An Online Intervention to Improve Family Nurse Practitioner Student Knowledge, Attitudes and Intent to Provide Counseling on Skin Cancer Primary Prevention
Keywordsfamily nurse practitioner students
intent to counsel
online education intervention
Social Cognitive Theory
AdvisorLoescher, Lois J.
MetadataShow full item record
PublisherThe University of Arizona.
RightsCopyright © is held by the author. Digital access to this material is made possible by the University Libraries, University of Arizona. Further transmission, reproduction, presentation (such as public display or performance) of protected items is prohibited except with permission of the author.
AbstractBackground: Skin cancer is the most common form of cancer in the United States and is a public health concern. There are over 5 million new cases of non-melanoma skin cancer and over 96,000 new cases of melanoma annually in the United States. Skin cancer is highly preventable, although nurse practitioners do not regularly provide primary prevention counseling. Nurse practitioners have a key role in educating and encouraging patients to practice skin cancer prevention methods, however, primary prevention is not part of the family nurse practitioner education. Purpose/Aims: The purpose of this DNP quality improvement project was to develop an online multi-component skin cancer prevention intervention in an online DNP course for primary care nurse practitioner students obtaining their DNP degree. Improvement in primary prevention knowledge, confidence with counseling about skin cancer, and intention to counsel, were the main outcomes of this quality improvement project. Secondary to the above was to determine the feasibility of the training intervention as determined by rates of completion, participant satisfaction, and survey response rates. Methods: A single subject pre-test/post-test design guided this project. Participants completed an online pretest assessing skin cancer knowledge, attitudes, self-efficacy, and intent to counsel. Following the pretest, participants were given access to intervention hosted on the Desire2Learn (D2L) online learning platform. The intervention included information about skin cancer and published guidelines about skin cancer prevention counseling. Changes in knowledge, attitudes, self-efficacy, intent to counsel and satisfaction with the intervention were assessed through the posttest. Results: A total of 21 eligible family nurse practitioner students completed both the pretest and posttest surveys. There was an increase (p=.059) in knowledge of skin cancer from 75.24% on the pretest to 98.10% on the posttest. Knowledge of professional and government organization recommendations significantly improved (p=0.003) from 20.63% on the pretest to 71.41% on the posttest. Skin cancer attitudes were fair to positive on the pretest and improved (p=.000) on the posttest. On the pretest, participants had fair self-efficacy on providing counseling, which positively increased on the posttest (p=0.043). Intent to counsel also significantly improved from pretest to posttest (p=0.000). These attitudes favorably increased (p=.009) on the posttest. Participants’ attitudes regarding the intervention were generally favorable. Conclusions: The online multi-component intervention offered to family nurse practitioner students is highly effective for improving their knowledge and attitudes regarding skin cancer, and their self-efficacy and intent to provide skin cancer prevention counseling. The intervention is feasible to administer and is acceptable to family nurse practitioner students at the University of Arizona College of Nursing. Keywords: skin cancer, primary prevention, Social Cognitive Theory, intent to counsel, family nurse practitioner students, online education intervention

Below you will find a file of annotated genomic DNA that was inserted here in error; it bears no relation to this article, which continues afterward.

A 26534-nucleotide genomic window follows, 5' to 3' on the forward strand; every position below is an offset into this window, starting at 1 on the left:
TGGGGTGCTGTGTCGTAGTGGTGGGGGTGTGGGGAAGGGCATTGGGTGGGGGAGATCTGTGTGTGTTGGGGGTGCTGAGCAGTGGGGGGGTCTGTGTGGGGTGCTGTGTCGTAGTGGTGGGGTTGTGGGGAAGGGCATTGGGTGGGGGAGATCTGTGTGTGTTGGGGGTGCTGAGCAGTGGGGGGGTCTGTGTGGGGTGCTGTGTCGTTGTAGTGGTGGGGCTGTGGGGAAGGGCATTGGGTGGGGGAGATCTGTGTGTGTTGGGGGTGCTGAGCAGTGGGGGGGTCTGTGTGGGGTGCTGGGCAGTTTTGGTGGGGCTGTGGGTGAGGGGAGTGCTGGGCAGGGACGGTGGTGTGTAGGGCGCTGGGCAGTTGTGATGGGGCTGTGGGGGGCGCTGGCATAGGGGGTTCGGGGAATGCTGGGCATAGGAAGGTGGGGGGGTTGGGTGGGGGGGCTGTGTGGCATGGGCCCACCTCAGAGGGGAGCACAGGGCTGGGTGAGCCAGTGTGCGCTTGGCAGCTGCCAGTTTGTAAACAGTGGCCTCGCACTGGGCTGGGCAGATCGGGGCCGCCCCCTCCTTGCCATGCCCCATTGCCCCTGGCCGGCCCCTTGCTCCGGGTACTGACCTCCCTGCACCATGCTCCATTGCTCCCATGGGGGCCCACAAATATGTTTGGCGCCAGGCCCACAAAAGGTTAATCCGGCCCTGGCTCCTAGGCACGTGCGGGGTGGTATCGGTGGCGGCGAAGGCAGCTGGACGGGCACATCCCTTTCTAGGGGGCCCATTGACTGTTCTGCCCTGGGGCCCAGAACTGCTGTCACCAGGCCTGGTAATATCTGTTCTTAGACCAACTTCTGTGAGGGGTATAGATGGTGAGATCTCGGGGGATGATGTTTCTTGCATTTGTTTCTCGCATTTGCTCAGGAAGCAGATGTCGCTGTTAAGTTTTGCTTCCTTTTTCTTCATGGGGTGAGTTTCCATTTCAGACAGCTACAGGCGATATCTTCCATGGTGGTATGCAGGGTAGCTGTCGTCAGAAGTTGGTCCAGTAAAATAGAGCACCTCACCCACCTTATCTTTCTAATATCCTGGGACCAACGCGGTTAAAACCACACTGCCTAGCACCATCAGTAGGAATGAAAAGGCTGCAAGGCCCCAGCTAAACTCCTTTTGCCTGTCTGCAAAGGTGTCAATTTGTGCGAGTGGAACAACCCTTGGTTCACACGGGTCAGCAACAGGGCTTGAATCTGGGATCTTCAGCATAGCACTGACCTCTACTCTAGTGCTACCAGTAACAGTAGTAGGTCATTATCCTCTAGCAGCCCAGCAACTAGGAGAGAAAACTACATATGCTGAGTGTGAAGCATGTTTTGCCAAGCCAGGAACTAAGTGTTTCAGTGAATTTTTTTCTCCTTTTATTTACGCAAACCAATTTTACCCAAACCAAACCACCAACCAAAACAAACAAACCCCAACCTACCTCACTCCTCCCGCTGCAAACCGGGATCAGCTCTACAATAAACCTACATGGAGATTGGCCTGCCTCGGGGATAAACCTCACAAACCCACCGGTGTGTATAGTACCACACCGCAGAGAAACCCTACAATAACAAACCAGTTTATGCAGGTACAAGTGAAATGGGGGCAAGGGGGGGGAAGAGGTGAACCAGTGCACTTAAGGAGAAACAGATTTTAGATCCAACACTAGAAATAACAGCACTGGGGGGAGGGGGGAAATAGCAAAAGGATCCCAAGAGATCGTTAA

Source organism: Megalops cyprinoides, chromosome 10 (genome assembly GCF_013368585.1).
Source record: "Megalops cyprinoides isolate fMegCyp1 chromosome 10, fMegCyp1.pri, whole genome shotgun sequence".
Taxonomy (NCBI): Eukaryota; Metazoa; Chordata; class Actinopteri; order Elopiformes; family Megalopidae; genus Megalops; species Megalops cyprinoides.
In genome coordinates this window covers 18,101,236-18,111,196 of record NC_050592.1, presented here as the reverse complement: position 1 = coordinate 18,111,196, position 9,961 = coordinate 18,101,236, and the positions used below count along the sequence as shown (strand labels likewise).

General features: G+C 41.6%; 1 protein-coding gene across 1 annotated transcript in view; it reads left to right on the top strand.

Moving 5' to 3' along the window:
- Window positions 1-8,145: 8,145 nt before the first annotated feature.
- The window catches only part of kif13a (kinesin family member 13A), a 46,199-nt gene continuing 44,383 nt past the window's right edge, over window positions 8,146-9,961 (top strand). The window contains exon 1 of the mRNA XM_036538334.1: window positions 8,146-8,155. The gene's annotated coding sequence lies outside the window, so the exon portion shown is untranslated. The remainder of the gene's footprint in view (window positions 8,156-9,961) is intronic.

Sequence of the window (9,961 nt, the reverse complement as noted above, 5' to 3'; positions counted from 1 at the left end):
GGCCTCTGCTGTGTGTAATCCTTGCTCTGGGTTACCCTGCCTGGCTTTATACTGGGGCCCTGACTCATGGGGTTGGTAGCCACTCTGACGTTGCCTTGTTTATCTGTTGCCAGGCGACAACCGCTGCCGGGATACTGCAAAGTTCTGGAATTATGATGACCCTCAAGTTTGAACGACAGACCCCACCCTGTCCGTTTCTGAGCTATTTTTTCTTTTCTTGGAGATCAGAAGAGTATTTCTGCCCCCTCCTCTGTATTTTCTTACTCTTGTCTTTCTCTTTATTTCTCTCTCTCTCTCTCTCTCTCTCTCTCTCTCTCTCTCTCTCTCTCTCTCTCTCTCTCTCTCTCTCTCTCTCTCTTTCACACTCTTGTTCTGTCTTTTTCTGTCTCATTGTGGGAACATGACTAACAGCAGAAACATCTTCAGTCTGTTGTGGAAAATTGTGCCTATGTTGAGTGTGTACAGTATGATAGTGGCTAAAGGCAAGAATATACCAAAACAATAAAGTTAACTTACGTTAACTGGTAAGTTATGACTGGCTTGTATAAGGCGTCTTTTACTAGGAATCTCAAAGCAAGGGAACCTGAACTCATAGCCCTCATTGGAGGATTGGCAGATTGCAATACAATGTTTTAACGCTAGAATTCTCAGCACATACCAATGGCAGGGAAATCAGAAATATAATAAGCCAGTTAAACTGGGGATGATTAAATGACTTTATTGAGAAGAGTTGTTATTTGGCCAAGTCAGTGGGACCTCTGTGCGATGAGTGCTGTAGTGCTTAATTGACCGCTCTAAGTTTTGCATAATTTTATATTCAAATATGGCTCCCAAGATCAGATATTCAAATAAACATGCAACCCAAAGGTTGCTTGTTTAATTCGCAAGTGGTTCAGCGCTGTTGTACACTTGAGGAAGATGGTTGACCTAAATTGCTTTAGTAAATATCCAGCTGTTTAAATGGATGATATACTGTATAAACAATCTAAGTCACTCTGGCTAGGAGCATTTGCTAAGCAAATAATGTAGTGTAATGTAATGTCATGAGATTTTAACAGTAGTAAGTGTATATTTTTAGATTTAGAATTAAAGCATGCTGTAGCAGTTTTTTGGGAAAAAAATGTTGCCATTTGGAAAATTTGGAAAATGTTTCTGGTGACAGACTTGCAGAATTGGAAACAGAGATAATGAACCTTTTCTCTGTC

Degree ProgramGraduate College